Each year, through our Awards of Excellence program, we honor select individuals whose efforts to improve the lives of Americans living with mental illnesses and addictions is unmatched. We are proud to recognize Amy Anderson-Winchell, LCSW, former president of Access: Supports for Living, Inc., with the Lifetime Achievement Award for her contributions to behavioral health care.
What does the Lifetime Achievement Award mean to you?
“This award is evidence that the work of regular people makes a difference. My career has been fueled by the inspiration from the children, adults and families with complex needs who have pursued a better life for themselves, as well as those who love them. Their journeys of recovery, intertwined with the science of our industry, has informed what we have needed to do in community behavioral health.”
Who helped you during your nearly 40 years of experience in the field?
“I have had the privilege to work with remarkable colleagues at Access: Supports for Living, amazing partners at Coordinated Behavioral Health Services (CBHS) and alongside health systems leaders in the Hudson Valley of New York State, the greater metropolitan area of NYC, our advocacy organizations, local and state government leaders, and elected officials. We shared a vision to support each person to have a healthy and rewarding life so, collectively, we could all live in healthy communities.”
How would you describe your life’s work helping to advance behavioral health care?
“My life’s work is typical for our field: Striving to do all one person can to pursue social justice and support innovation, continuous learning and quality improvement in sustainable business models. A mentor, years ago, assisted me in getting comfortable with my never being satisfied with what we achieved, labeling it ‘positive discontent,’ which I embraced to drive our work forward. This has shaped my career at Access, my partnerships at CBHS and my family’s life in our community.”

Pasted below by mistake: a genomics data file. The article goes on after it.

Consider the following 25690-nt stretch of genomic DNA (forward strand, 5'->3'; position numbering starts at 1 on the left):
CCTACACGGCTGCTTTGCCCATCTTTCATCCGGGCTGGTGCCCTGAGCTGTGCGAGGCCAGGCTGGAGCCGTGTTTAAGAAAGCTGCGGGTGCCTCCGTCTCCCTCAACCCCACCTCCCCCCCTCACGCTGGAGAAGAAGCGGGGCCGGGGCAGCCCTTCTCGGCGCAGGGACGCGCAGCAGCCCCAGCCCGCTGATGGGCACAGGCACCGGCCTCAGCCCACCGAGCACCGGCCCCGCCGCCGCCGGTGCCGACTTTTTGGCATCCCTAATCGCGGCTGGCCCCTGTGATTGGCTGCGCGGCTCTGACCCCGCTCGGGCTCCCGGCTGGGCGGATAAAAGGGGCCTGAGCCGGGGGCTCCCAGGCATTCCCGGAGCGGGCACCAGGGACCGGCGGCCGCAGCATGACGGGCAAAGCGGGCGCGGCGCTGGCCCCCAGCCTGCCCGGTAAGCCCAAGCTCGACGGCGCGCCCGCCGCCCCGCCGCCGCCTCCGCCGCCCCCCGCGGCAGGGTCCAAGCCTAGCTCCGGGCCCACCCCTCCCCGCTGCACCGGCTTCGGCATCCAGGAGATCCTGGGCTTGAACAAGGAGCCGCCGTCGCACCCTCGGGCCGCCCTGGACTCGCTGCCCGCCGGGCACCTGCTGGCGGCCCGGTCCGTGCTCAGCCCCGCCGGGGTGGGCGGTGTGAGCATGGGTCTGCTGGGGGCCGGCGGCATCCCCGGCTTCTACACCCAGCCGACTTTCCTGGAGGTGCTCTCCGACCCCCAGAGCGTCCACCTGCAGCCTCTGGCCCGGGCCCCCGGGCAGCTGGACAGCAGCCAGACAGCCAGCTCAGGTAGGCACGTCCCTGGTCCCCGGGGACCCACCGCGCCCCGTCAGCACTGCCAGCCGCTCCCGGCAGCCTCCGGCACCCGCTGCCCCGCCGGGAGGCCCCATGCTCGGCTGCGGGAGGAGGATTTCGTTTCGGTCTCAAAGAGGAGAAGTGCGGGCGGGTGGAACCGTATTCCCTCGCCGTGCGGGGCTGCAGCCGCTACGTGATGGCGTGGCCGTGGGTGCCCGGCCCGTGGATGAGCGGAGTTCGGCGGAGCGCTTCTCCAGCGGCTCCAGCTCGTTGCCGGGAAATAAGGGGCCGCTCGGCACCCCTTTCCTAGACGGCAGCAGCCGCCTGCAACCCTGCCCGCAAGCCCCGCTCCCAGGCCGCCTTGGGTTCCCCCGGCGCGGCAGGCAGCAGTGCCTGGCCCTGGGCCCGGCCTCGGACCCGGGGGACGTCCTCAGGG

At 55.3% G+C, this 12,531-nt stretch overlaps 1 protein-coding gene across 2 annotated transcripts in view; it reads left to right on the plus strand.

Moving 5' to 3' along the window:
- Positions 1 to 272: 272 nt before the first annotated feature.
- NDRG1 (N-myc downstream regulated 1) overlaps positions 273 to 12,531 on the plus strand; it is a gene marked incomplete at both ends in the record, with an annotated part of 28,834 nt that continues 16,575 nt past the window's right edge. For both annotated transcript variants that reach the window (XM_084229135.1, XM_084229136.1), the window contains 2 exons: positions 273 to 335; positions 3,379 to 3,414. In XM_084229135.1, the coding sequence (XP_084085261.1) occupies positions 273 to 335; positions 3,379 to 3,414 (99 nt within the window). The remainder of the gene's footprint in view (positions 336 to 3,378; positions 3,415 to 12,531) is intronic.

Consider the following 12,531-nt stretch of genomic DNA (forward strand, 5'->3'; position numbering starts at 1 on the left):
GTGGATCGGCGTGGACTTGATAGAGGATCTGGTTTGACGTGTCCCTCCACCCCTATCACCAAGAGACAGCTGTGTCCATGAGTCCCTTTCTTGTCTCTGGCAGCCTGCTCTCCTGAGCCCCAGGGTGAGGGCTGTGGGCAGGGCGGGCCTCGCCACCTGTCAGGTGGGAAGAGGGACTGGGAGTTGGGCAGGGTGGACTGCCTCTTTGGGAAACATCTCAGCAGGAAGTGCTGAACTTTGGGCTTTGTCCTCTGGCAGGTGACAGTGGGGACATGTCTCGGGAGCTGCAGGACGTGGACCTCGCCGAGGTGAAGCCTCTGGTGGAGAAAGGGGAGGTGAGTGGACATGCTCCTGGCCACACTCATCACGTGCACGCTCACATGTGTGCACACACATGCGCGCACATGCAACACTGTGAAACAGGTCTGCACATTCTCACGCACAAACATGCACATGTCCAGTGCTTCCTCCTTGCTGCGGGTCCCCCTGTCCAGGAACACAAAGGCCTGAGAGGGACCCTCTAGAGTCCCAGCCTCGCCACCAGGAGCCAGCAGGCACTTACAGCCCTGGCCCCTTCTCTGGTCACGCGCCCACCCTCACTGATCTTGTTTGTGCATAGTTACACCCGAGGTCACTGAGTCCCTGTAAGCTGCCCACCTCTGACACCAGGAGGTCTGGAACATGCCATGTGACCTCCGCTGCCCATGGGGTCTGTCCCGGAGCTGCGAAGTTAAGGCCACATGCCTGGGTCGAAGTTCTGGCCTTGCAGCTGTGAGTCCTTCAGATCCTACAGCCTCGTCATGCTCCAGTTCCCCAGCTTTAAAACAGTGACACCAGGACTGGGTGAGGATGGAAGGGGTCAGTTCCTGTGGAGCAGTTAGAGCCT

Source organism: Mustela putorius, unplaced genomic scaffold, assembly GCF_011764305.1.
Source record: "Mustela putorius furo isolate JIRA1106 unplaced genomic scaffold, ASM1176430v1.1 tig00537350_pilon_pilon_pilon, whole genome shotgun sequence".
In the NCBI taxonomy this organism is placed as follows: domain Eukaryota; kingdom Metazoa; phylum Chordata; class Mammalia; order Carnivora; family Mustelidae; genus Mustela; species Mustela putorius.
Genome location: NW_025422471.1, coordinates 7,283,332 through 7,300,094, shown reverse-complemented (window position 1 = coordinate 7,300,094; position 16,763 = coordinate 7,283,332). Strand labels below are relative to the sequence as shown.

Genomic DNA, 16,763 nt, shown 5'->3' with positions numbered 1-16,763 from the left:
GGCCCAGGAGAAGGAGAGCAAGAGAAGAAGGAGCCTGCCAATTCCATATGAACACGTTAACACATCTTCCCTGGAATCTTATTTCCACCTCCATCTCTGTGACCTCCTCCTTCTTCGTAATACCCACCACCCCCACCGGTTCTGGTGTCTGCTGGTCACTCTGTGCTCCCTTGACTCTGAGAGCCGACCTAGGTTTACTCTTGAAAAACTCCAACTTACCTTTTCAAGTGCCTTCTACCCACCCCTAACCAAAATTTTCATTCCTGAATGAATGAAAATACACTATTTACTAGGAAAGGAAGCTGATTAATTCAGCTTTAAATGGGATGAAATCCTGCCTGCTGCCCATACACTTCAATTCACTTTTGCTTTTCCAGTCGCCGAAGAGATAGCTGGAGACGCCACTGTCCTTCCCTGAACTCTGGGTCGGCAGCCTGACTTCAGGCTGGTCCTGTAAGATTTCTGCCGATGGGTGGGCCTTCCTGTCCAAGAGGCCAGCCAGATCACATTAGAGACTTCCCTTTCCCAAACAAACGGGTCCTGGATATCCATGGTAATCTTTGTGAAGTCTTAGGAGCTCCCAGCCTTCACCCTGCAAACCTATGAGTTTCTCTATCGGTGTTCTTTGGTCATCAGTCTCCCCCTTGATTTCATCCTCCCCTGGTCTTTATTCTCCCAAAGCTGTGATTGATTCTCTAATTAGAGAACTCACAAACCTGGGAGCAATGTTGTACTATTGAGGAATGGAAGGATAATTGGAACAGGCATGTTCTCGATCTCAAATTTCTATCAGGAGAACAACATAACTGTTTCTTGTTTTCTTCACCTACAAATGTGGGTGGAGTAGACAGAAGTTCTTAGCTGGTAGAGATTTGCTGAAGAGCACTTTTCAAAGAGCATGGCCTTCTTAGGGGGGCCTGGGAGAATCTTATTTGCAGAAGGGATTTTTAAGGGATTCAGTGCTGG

What inspired you to keep moving forward in your career?
“I believe we must give voice to the importance of our work and live the core values of our industry. For me, this is based on a belief that we can impact social injustice, and thus, we must strive to transform our work to do better. Relentless focus on possibilities has driven me, and the results of shared leadership with colleagues and real strategic partners has been incredible.”
What’s the most valuable lesson you’ve learned throughout your journey?
“To realize what we don’t know and seek knowledge from those individuals who are leading research in science and clinical practice, and to seek this knowledge with partners to further advance solutions for the people we support and our communities.”
In your opinion, how much has changed since you started out?
“There have been so many changes when it comes to the knowledge and skills in our work, it’s phenomenal. Both the science and understanding of recovery have revolutionized how behavioral health clinicians practice. Policy has advanced, though lagged behind the knowledge, and the possibilities for a future where everyone receives the best care regardless of income or geography is within reach and there for advocates to lead the way.”
What do you think the future of behavioral health care holds?
“I look forward to CCBHCs being the policy of the country and for every person to have access to fully integrated behavioral health and physical health care, with the social supports needed to ensure health and wellness. And I look forward to the continued advances in science and evidence-based practices, as well as the courage of leaders and practitioners to continuously re-invent our work.”
What words of wisdom would you like to share with your peers?
“Always strive to discover what you don’t know yet and bring solutions to challenges through the power of partnerships. Also, know that this work that thousands of us do, to the best of our ability, matters.”
Director of Content Marketing
National Council for Mental Wellbeing